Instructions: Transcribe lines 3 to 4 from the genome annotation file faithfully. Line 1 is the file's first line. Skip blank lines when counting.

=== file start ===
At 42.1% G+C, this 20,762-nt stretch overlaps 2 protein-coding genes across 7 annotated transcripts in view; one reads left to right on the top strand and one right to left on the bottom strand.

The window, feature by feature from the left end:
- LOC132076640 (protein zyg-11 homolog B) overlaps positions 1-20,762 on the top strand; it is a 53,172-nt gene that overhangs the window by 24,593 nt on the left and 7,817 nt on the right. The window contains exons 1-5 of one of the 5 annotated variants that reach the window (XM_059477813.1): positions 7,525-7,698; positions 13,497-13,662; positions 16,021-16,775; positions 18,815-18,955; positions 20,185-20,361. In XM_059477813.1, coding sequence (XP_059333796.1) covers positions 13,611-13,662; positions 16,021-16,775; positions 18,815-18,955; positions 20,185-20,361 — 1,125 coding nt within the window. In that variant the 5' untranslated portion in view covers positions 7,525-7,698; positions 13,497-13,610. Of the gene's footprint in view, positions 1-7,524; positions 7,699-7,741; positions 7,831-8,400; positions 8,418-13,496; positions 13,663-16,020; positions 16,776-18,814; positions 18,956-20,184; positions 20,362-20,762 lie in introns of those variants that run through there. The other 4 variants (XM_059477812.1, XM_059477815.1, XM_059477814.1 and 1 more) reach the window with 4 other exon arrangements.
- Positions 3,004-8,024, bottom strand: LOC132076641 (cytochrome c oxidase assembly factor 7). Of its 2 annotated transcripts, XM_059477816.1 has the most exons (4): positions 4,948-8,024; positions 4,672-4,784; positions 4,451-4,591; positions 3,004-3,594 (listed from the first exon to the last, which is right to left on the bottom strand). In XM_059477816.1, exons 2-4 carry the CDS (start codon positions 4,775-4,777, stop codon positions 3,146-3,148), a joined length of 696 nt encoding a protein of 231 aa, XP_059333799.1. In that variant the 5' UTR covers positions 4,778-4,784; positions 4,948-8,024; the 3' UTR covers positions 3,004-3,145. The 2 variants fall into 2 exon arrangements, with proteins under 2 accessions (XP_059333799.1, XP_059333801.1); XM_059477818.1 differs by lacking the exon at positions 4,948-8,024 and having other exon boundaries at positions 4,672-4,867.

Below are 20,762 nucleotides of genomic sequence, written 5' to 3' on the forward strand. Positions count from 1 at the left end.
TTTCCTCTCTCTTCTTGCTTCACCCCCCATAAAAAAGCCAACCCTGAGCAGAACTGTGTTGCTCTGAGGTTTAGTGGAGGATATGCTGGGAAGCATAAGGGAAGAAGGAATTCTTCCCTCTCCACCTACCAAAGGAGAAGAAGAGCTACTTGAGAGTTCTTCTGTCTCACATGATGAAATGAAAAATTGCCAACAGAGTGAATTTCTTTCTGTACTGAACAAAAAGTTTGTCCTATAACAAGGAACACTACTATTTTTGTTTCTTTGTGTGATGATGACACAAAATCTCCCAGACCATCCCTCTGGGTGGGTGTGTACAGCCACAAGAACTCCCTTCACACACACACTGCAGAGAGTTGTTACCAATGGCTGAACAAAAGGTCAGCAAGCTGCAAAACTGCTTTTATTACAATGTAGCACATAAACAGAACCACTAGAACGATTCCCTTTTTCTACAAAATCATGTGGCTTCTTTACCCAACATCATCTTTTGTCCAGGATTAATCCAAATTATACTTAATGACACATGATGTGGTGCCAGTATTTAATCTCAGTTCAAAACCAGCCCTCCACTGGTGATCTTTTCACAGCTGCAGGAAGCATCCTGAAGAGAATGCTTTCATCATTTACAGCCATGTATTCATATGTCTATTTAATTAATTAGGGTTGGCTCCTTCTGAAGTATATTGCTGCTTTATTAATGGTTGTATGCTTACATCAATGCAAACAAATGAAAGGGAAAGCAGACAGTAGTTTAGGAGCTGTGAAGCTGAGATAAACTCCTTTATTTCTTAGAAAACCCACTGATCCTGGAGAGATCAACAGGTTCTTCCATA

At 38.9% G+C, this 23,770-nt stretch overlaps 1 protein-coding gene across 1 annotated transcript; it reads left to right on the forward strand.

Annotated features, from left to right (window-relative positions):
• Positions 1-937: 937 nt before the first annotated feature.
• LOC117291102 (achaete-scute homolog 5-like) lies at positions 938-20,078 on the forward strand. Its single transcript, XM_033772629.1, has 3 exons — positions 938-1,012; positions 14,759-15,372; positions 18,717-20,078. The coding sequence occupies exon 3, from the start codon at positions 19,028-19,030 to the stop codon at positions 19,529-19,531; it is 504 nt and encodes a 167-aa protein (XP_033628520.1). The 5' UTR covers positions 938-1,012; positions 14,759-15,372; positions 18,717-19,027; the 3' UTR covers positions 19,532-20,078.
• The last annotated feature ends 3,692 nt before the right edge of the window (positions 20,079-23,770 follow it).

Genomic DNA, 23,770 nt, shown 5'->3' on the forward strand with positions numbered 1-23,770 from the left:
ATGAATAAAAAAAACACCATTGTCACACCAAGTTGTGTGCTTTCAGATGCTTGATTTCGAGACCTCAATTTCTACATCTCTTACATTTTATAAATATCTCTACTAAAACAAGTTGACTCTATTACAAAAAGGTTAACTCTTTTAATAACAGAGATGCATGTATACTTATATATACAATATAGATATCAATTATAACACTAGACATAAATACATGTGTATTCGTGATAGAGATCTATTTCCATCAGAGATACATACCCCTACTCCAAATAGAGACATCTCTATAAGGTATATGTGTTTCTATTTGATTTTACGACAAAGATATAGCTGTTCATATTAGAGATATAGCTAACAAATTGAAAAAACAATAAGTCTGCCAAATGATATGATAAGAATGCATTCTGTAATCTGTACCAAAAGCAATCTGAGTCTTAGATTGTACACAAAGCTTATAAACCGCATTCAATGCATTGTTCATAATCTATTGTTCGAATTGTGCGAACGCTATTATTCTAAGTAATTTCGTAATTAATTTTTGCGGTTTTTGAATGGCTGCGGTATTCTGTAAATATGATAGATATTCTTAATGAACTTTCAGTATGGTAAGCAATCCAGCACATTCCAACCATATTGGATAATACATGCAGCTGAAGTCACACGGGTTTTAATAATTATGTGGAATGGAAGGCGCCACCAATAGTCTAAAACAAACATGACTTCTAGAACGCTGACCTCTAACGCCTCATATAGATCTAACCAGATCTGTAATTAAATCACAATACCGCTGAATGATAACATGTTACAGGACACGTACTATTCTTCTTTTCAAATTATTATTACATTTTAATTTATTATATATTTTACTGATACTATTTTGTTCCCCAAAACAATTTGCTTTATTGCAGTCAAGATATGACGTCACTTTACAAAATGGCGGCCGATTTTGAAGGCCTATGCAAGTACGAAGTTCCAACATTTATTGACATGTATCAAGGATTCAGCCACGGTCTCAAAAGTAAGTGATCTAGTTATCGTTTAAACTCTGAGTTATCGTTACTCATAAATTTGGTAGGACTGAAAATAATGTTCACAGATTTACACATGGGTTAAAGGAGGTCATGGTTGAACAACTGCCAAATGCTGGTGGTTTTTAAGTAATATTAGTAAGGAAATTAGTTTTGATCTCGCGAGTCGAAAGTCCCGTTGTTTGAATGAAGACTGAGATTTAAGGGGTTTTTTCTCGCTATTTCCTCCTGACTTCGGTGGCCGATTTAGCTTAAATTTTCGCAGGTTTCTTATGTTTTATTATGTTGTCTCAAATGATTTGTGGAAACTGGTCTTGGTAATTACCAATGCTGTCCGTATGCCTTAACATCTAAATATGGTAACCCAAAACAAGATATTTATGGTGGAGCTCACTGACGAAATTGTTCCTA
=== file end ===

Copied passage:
- LOC132076640 (protein zyg-11 homolog B) overlaps positions 1-20,762 on the top strand; it is a 53,172-nt gene that overhangs the window by 24,593 nt on the left and 7,817 nt on the right. The window contains exons 1-5 of one of the 5 annotated variants that reach the window (XM_059477813.1): positions 7,525-7,698; positions 13,497-13,662; positions 16,021-16,775; positions 18,815-18,955; positions 20,185-20,361. In XM_059477813.1, coding sequence (XP_059333796.1) covers positions 13,611-13,662; positions 16,021-16,775; positions 18,815-18,955; positions 20,185-20,361 — 1,125 coding nt within the window. In that variant the 5' untranslated portion in view covers positions 7,525-7,698; positions 13,497-13,610. Of the gene's footprint in view, positions 1-7,524; positions 7,699-7,741; positions 7,831-8,400; positions 8,418-13,496; positions 13,663-16,020; positions 16,776-18,814; positions 18,956-20,184; positions 20,362-20,762 lie in introns of those variants that run through there. The other 4 variants (XM_059477812.1, XM_059477815.1, XM_059477814.1 and 1 more) reach the window with 4 other exon arrangements.
- Positions 3,004-8,024, bottom strand: LOC132076641 (cytochrome c oxidase assembly factor 7). Of its 2 annotated transcripts, XM_059477816.1 has the most exons (4): positions 4,948-8,024; positions 4,672-4,784; positions 4,451-4,591; positions 3,004-3,594 (listed from the first exon to the last, which is right to left on the bottom strand). In XM_059477816.1, exons 2-4 carry the CDS (start codon positions 4,775-4,777, stop codon positions 3,146-3,148), a joined length of 696 nt encoding a protein of 231 aa, XP_059333799.1. In that variant the 5' UTR covers positions 4,778-4,784; positions 4,948-8,024; the 3' UTR covers positions 3,004-3,145. The 2 variants fall into 2 exon arrangements, with proteins under 2 accessions (XP_059333799.1, XP_059333801.1); XM_059477818.1 differs by lacking the exon at positions 4,948-8,024 and having other exon boundaries at positions 4,672-4,867.